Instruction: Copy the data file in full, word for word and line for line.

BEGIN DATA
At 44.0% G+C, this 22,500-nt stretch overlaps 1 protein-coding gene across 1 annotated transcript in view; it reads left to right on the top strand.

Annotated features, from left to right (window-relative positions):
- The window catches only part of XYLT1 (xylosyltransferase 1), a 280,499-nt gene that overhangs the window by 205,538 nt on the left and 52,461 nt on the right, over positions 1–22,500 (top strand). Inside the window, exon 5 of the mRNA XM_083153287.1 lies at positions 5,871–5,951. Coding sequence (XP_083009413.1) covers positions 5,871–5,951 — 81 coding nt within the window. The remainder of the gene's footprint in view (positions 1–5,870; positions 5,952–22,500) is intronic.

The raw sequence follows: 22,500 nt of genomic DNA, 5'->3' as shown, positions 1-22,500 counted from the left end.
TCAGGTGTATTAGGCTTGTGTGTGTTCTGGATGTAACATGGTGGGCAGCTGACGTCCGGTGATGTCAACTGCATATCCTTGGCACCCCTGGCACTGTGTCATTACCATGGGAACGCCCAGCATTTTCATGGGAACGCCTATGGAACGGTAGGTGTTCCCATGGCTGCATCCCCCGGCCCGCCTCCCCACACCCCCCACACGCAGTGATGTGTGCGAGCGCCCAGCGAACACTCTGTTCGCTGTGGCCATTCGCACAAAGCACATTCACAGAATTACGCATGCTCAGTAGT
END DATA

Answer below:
At 44.0% G+C, this 22,500-nt stretch overlaps 1 protein-coding gene across 1 annotated transcript in view; it reads left to right on the top strand.

Annotated features, from left to right (window-relative positions):
- The window catches only part of XYLT1 (xylosyltransferase 1), a 280,499-nt gene that overhangs the window by 205,538 nt on the left and 52,461 nt on the right, over positions 1–22,500 (top strand). Inside the window, exon 5 of the mRNA XM_083153287.1 lies at positions 5,871–5,951. Coding sequence (XP_083009413.1) covers positions 5,871–5,951 — 81 coding nt within the window. The remainder of the gene's footprint in view (positions 1–5,870; positions 5,952–22,500) is intronic.

The raw sequence follows: 22,500 nt of genomic DNA, 5'->3' as shown, positions 1-22,500 counted from the left end.
TCAGGTGTATTAGGCTTGTGTGTGTTCTGGATGTAACATGGTGGGCAGCTGACGTCCGGTGATGTCAACTGCATATCCTTGGCACCCCTGGCACTGTGTCATTACCATGGGAACGCCCAGCATTTTCATGGGAACGCCTATGGAACGGTAGGTGTTCCCATGGCTGCATCCCCCGGCCCGCCTCCCCACACCCCCCACACGCAGTGATGTGTGCGAGCGCCCAGCGAACACTCTGTTCGCTGTGGCCATTCGCACAAAGCACATTCACAGAATTACGCATGCTCAGTAGT